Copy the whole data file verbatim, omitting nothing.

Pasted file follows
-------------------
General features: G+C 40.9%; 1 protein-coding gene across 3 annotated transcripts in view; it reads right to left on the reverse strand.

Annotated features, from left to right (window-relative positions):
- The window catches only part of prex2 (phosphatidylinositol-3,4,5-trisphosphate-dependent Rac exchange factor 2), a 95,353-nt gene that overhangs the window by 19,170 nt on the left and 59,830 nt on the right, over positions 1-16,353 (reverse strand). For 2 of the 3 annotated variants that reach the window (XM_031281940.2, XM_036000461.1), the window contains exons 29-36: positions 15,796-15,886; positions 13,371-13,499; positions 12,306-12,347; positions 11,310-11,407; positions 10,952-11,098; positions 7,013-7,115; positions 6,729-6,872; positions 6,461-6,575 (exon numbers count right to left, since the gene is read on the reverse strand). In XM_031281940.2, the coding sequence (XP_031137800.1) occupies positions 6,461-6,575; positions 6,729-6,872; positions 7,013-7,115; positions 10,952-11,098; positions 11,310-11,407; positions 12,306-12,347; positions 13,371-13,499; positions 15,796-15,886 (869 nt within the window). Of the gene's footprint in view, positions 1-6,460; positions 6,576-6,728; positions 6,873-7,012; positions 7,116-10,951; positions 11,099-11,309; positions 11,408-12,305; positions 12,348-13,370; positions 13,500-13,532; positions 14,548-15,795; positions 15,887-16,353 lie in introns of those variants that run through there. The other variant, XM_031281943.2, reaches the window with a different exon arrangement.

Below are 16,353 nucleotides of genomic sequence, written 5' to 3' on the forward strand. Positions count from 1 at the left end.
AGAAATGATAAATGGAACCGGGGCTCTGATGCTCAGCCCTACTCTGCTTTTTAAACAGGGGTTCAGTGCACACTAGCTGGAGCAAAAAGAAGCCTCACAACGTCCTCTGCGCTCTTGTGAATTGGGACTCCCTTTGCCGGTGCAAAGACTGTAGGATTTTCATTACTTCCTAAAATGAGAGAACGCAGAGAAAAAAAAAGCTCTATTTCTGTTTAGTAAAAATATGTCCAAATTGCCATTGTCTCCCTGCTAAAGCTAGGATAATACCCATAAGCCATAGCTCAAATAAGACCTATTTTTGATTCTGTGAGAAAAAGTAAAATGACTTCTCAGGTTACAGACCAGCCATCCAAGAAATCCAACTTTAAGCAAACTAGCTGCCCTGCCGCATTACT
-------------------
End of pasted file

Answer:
General features: G+C 40.9%; 1 protein-coding gene across 3 annotated transcripts in view; it reads right to left on the reverse strand.

Annotated features, from left to right (window-relative positions):
- The window catches only part of prex2 (phosphatidylinositol-3,4,5-trisphosphate-dependent Rac exchange factor 2), a 95,353-nt gene that overhangs the window by 19,170 nt on the left and 59,830 nt on the right, over positions 1-16,353 (reverse strand). For 2 of the 3 annotated variants that reach the window (XM_031281940.2, XM_036000461.1), the window contains exons 29-36: positions 15,796-15,886; positions 13,371-13,499; positions 12,306-12,347; positions 11,310-11,407; positions 10,952-11,098; positions 7,013-7,115; positions 6,729-6,872; positions 6,461-6,575 (exon numbers count right to left, since the gene is read on the reverse strand). In XM_031281940.2, the coding sequence (XP_031137800.1) occupies positions 6,461-6,575; positions 6,729-6,872; positions 7,013-7,115; positions 10,952-11,098; positions 11,310-11,407; positions 12,306-12,347; positions 13,371-13,499; positions 15,796-15,886 (869 nt within the window). Of the gene's footprint in view, positions 1-6,460; positions 6,576-6,728; positions 6,873-7,012; positions 7,116-10,951; positions 11,099-11,309; positions 11,408-12,305; positions 12,348-13,370; positions 13,500-13,532; positions 14,548-15,795; positions 15,887-16,353 lie in introns of those variants that run through there. The other variant, XM_031281943.2, reaches the window with a different exon arrangement.

Below are 16,353 nucleotides of genomic sequence, written 5' to 3' on the forward strand. Positions count from 1 at the left end.
AGAAATGATAAATGGAACCGGGGCTCTGATGCTCAGCCCTACTCTGCTTTTTAAACAGGGGTTCAGTGCACACTAGCTGGAGCAAAAAGAAGCCTCACAACGTCCTCTGCGCTCTTGTGAATTGGGACTCCCTTTGCCGGTGCAAAGACTGTAGGATTTTCATTACTTCCTAAAATGAGAGAACGCAGAGAAAAAAAAAGCTCTATTTCTGTTTAGTAAAAATATGTCCAAATTGCCATTGTCTCCCTGCTAAAGCTAGGATAATACCCATAAGCCATAGCTCAAATAAGACCTATTTTTGATTCTGTGAGAAAAAGTAAAATGACTTCTCAGGTTACAGACCAGCCATCCAAGAAATCCAACTTTAAGCAAACTAGCTGCCCTGCCGCATTACT